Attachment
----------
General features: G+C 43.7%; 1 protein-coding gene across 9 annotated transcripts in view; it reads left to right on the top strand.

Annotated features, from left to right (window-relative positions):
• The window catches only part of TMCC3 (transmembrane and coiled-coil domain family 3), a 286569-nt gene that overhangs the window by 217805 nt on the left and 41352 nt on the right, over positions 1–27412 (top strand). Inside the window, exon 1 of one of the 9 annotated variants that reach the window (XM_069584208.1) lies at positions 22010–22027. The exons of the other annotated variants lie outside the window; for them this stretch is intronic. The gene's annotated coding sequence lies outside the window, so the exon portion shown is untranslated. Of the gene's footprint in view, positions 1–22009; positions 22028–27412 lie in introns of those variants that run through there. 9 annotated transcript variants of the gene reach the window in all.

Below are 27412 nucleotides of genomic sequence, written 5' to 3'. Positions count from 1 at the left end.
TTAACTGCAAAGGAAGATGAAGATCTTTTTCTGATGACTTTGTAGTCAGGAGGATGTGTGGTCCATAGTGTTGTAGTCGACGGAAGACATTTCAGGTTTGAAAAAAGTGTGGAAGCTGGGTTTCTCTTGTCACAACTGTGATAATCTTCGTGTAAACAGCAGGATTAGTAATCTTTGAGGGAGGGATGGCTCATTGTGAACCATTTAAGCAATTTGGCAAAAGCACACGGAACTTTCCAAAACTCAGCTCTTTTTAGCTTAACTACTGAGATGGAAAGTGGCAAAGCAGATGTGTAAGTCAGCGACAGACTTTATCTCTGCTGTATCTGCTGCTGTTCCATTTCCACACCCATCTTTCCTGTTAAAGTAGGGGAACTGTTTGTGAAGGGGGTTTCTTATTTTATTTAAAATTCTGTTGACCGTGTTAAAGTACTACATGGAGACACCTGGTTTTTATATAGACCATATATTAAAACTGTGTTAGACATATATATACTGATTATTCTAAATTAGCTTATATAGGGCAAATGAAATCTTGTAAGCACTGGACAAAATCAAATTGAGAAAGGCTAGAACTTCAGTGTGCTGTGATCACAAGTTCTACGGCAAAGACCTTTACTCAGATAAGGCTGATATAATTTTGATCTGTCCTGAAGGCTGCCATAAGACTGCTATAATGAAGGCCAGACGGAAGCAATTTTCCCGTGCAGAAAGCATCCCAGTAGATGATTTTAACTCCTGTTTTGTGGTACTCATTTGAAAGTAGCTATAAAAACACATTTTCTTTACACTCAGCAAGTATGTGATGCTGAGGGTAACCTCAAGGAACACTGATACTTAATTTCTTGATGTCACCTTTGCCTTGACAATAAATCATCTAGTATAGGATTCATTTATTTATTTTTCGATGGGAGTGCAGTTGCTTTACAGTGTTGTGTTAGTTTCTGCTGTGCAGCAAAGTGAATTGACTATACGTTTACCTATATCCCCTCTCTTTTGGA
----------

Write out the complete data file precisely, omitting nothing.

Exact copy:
General features: G+C 43.7%; 1 protein-coding gene across 9 annotated transcripts in view; it reads left to right on the top strand.

Annotated features, from left to right (window-relative positions):
• The window catches only part of TMCC3 (transmembrane and coiled-coil domain family 3), a 286569-nt gene that overhangs the window by 217805 nt on the left and 41352 nt on the right, over positions 1–27412 (top strand). Inside the window, exon 1 of one of the 9 annotated variants that reach the window (XM_069584208.1) lies at positions 22010–22027. The exons of the other annotated variants lie outside the window; for them this stretch is intronic. The gene's annotated coding sequence lies outside the window, so the exon portion shown is untranslated. Of the gene's footprint in view, positions 1–22009; positions 22028–27412 lie in introns of those variants that run through there. 9 annotated transcript variants of the gene reach the window in all.

Below are 27412 nucleotides of genomic sequence, written 5' to 3'. Positions count from 1 at the left end.
TTAACTGCAAAGGAAGATGAAGATCTTTTTCTGATGACTTTGTAGTCAGGAGGATGTGTGGTCCATAGTGTTGTAGTCGACGGAAGACATTTCAGGTTTGAAAAAAGTGTGGAAGCTGGGTTTCTCTTGTCACAACTGTGATAATCTTCGTGTAAACAGCAGGATTAGTAATCTTTGAGGGAGGGATGGCTCATTGTGAACCATTTAAGCAATTTGGCAAAAGCACACGGAACTTTCCAAAACTCAGCTCTTTTTAGCTTAACTACTGAGATGGAAAGTGGCAAAGCAGATGTGTAAGTCAGCGACAGACTTTATCTCTGCTGTATCTGCTGCTGTTCCATTTCCACACCCATCTTTCCTGTTAAAGTAGGGGAACTGTTTGTGAAGGGGGTTTCTTATTTTATTTAAAATTCTGTTGACCGTGTTAAAGTACTACATGGAGACACCTGGTTTTTATATAGACCATATATTAAAACTGTGTTAGACATATATATACTGATTATTCTAAATTAGCTTATATAGGGCAAATGAAATCTTGTAAGCACTGGACAAAATCAAATTGAGAAAGGCTAGAACTTCAGTGTGCTGTGATCACAAGTTCTACGGCAAAGACCTTTACTCAGATAAGGCTGATATAATTTTGATCTGTCCTGAAGGCTGCCATAAGACTGCTATAATGAAGGCCAGACGGAAGCAATTTTCCCGTGCAGAAAGCATCCCAGTAGATGATTTTAACTCCTGTTTTGTGGTACTCATTTGAAAGTAGCTATAAAAACACATTTTCTTTACACTCAGCAAGTATGTGATGCTGAGGGTAACCTCAAGGAACACTGATACTTAATTTCTTGATGTCACCTTTGCCTTGACAATAAATCATCTAGTATAGGATTCATTTATTTATTTTTCGATGGGAGTGCAGTTGCTTTACAGTGTTGTGTTAGTTTCTGCTGTGCAGCAAAGTGAATTGACTATACGTTTACCTATATCCCCTCTCTTTTGGA